TRAILER PRODUCTION

Sheet aluminum represents the company’s single most
expensive raw material. Each travel trailer requires 30
square yards of sheet aluminum. The wholesale cost of sheet
aluminum varies dramatically according to the time of year.
The cost per square yard can vary from $15 in the spring,
when new construction tends to start, to $8 in December and
January, when demand is lowest.
The use of aluminum in vehicles, including travel
trailers, is increasing rapidly due to a heightened need for
fuel efficient, environmentally friendly vehicles. Aluminum
can provide a weight savings of up to 55% compared
to an equivalent steel structure, improving gas mileage
significantly. The aluminum industry and suppliers are
dispersed across four-fifths of the country, yet they are
largely concentrated in four regions: the Pacific Northwest,
industrial Midwest, northeastern seaboard, and mid-South.
Although this is a broad geographic presence, Let’s Go Aero
will be affected by distribution costs.
Vicky Draper, Let’s Go’s vice president of purchasing
and materials handling, is eager to implement just-in-time
as a way of lowering Let’s Go’s aluminum cost. To offset the
expense of distribution, Let’s Go is located in Pennsylvania.
Vicky’s projected 20% bonus, recently announced by Mark
and effective for year-end 2011, is based on her ability to
lower total material cost. Initially enthusiastic about her job
and ability to earn a significant bonus, Vicky has become
discouraged and angry. She is unable to convince Let’s
Go’s current aluminum supplier to sign a prime vendor
IM A ED U C ATIO NA L C A S E JOURNAL

Aluminum
Other materials
Wages

January February March

$816,000

$1,056,000

$888,000

54,000

264,000

222,000

624,000 1,008,000 1,104,000

Heat, light, & power

130,000

195,000

220,000

Equipment rental

390,000

390,000

390,000

300,000

300,000

Equipment purchases

300,000

Depreciation

250,000 250,000 250,000

Selling & admin

400,000

Aluminum

400,000

400,000

April May June

$552,000

$336,000

$240,000

Other materials

138,000

84,000

90,000

Wages

672,000 432,000 240,000

Heat, light, & power

135,000

110,000

110,000

Equipment rental

340,000

340,000

340,000

Equipment purchases

300,000

300,000

300,000

Depreciation

275,000 275,000 275,000

Selling & admin

400,000

400,000

400,000

Accounts for aluminum and other materials are paid in
full during the month following their purchase. Accounts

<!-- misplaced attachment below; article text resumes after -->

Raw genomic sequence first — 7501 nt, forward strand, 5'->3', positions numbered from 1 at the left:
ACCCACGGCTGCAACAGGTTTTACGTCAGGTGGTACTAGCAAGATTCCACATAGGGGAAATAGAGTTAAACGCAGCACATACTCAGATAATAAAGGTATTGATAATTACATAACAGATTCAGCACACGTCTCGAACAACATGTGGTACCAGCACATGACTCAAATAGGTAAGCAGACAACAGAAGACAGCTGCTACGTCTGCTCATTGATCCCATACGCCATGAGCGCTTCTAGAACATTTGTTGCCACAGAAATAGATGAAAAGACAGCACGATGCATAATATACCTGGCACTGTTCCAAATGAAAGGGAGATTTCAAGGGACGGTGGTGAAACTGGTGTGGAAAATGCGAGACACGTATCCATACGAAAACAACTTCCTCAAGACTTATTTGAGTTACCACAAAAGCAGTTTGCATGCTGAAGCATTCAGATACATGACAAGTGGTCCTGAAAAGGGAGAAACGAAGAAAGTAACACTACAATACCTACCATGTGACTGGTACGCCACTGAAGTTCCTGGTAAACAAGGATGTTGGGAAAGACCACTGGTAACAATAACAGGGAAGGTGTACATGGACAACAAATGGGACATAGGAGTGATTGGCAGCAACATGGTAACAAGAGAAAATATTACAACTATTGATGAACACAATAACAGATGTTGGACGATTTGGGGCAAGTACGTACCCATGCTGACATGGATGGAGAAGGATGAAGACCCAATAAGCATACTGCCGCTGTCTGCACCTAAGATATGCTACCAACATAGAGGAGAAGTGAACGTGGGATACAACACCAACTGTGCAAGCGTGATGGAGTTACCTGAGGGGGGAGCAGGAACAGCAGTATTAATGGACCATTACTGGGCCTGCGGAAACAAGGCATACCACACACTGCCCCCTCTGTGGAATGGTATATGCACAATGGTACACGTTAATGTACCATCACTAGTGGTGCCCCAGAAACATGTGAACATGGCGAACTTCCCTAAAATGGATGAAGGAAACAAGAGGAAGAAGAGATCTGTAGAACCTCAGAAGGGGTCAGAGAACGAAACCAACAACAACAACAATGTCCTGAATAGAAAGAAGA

payable for aluminum and other materials purchased during
December, 2010 totaled $850,000 combined. This amount
will be paid in January, 2011.

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VOL. 4, N O. 1, ART. 3, MARCH 2011

COMPETITION

CASH

All forms of vacation and leisure activities, including theme
parks, beach or cabin rentals, health spas, resorts, and cruise
vacations compete with Let’s Go Aero Travel Trailers for
the consumer dollar. Other recreational purchases such as
automobiles, snowmobiles, boats, and jet-skis are
indirect competitors.
Travel trailer manufacturers such as Crossroads RV, Jayco,
Coachman RV, and Scamp also offer a moderate-to low-priced
travel trailer. Manufacturers that offer more diverse product
lines such as high-end trailers with luxury accommodations
could compete for the fairly affluent senior market.
Coachman RV, a direct Let’s Go competitor, has become
a leader in the recreational vehicle, motor home, and travel
trailer industry through a commitment to quality and value
based on excellence in engineering and attention to detail.
Creative engineering, combined with high-accuracy analysis,
reduced material costs at Coachman by more than 60% and
labor costs by 78%.

Let’s Go’s vice president of finance, Becky Newman, has
requested an $800,000, 90 day loan from the bank at a yet to
be determine interest rate. Since Let’s Go has experienced
difficulty in paying off its loans in the past, the loan officer
at the bank has asked the company to prepare a cash budget
for the six months ending June 30, 2011, to support the
requested loan amount. The cash balance on January 1, 2011,
is budgeted at $100,000 (the minimum cash balance required
by Let’s Go’s board of directors).

HUMAN RESOURCES
To accomplish the company’s corporate strategic goals, Let’s Go
Aero Travel Trailers encourages upward communication among
all its employees, from senior management to line employees.
Decision making, although not an entirely democratic process,
is based on a team approach. Newman, as Let’s Go’s president,
encourages managers to think in terms of the marketplace
and to look at the business of travel trailers as a whole rather
than as functional department successes and decisions. In
fact, Newman is so committed to the idea of cooperative
management and teamwork that he has hired three separate
human resource consultants in the past six months to lead the
company’s managers through team-building exercises.

BUDGET PREPARATION
To minimize company time lost on clerical work, Let’s
Go’s accounting department prepares and distributes all
budgets to the various departments every six months. Per
Mark Newman, “Freeing departmental managers from
the budgeting process allows them to concentrate on more